For all of Vietnam’s escalating expansion in the last few decades, there is still a defiant resistance to the tentacles of mass industrialisation in the heart (or should I say stomach?) of its society, especially when it comes to food. Cồ Chử is one of the countless family-run noodle factories in Hanoi that live and breathe this Vietnamese spirit of locally produced ingredients. The factory isn’t registered on any fancy online map – there is no need for it to be. Wandering around the maze-like alleyways of Dong Da district, Cồ Chử was surprisingly easy to find (no thanks to the logic of Vietnamese road construction) but because of the help of nearby residents. Everyone we asked knew exactly what and who we were looking for, and after a few old-school gesticulated directions we came upon our destination.
The factory is fittingly named after its owner, Cồ Văn Chử , who has been running the business for over 40 years. The production site for the noodles is also Cồ’s family home, where he enlists the help of relatives and friends to produce the colossal volume of noodles that the factory regularly pumps out. Cồ explains that a lot has changed since the early beginnings of his business:
“When we first started making rice noodles most of the machinery had to be hand operated, which means that it took a long time to make them. Now we use electrical equipment and that helps us to make up to 500 to 700kg of noodles every day.”
The rice noodles are shipped out to surrounding restaurants, local markets and even individuals if they wish to purchase them for their own cooking.
Despite the implementation of more technology, there are always five or six people working on different parts of the process at all times. There are two main working shifts: one from around 6pm until midnight and another in the morning until noon and the final product never stays in the factory for long. As soon as the rice noodles are ready, they are speedily shipped out to their forever homes to ensure maximum freshness. Cồ says this is common practice for those in his business, and most likely the phở noodles you are eating at lunchtime were made only a few hours ago.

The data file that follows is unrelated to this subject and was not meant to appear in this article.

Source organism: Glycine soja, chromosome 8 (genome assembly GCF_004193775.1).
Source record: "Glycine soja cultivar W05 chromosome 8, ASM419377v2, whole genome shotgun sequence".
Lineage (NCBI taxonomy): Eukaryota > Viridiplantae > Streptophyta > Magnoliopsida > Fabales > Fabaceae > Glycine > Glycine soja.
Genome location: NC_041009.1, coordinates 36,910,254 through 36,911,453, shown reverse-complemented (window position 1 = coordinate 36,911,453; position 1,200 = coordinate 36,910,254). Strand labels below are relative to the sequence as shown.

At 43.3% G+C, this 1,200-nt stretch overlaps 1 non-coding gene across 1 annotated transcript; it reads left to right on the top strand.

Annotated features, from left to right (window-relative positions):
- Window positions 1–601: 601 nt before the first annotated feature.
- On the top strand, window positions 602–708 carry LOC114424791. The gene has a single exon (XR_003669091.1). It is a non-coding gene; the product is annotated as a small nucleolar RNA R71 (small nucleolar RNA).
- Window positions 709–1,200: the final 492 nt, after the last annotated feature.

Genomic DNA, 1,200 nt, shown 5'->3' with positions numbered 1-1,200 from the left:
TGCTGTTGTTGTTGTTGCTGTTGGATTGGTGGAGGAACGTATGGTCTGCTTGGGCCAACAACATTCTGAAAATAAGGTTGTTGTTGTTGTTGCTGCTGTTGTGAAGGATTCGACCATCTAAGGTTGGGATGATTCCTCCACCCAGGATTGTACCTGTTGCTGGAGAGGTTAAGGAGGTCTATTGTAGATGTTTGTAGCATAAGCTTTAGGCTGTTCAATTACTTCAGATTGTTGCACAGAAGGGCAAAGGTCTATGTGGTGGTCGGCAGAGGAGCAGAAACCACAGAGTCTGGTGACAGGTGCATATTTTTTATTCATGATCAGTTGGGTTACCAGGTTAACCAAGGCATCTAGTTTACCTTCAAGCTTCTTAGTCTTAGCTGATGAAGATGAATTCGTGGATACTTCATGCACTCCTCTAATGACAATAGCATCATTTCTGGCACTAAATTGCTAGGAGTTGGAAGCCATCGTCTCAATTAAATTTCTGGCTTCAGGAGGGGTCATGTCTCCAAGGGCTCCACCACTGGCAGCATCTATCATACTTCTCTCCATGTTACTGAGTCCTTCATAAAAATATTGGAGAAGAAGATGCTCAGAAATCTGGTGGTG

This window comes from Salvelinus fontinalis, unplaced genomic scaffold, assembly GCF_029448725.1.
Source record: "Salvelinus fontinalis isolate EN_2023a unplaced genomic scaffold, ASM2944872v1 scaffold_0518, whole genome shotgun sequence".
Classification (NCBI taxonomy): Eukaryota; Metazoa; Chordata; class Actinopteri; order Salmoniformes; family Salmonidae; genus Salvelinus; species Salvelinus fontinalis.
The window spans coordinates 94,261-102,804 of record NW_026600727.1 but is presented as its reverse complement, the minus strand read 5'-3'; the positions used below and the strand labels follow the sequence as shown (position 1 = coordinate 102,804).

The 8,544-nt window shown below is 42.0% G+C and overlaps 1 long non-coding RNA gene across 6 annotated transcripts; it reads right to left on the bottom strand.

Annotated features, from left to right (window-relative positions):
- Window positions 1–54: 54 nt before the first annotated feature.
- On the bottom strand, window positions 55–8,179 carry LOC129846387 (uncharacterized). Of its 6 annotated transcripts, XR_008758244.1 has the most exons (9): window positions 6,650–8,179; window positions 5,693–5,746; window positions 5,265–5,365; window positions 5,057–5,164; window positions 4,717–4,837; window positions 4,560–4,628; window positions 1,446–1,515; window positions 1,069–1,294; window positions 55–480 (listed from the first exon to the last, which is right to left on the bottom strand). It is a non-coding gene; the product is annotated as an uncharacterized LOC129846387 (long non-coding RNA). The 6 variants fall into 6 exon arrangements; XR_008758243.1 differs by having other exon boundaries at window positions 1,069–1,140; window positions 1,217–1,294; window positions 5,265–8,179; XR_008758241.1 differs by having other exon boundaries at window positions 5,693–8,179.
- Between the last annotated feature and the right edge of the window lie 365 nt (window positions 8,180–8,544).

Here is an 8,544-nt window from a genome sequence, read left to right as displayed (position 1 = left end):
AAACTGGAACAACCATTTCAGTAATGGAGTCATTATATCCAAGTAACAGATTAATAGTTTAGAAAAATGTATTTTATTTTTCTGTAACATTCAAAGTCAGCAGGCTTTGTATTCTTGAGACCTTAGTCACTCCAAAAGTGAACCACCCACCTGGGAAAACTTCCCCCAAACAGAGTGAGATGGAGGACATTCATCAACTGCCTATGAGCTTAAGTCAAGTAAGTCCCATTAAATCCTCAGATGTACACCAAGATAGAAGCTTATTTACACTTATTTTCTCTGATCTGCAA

Cồ takes us on an impromptu walking tour of the factory – energetically explaining each part of the process from start to finish. The first step is to soak the grains of rice in large tanks of constantly swirling water – this is probably the longest part of the operation, as they remain here for about ten hours.
They are then moved to an automated sieve-like contraption that helps to drain the water from the rice and churns out a thick white paste with a similar texture to pancake batter. The liquid gets funnelled on to a row of moving electrical conveyor belts, where the rice paste gets flattened and stretched as if it were fabric and steamed with heat, so that by the time it comes out on the other end of the machine it is already cooked.
The result is a never ending sheet of rice paste, which can meet its fate in two ways: either get cut into smaller sheets for its use in dishes like spring rolls, or an mechanical rolling pin of sorts with sharp edges shapes them into perfect bunches of noodles. In the final stage, the rice noodles are hung on circular railings as if they were pairs of socks, and a couple of industrial fans underneath them aid in cooling them down.
The end product is then methodically packed into bamboo woven baskets, each able to contain around 25 kg of rice noodles, and go for as little as VND8000 a kilo for the rice sheets, and VND9000 for the pre-cut noodles. Finally, the baskets are packed onto the back of a waiting motorbike where often drivers will deliver them to their customers in the dead of night so they are ready to be eaten first thing in the morning.
It’s a mesmerising process to watch, each clog working harmoniously in an unrelenting manner to produce one of the country’s oldest and most popular products. With millions of people chomping down on rice noodles every single day, Cồ Chử certainly won’t be running out of business any time soon.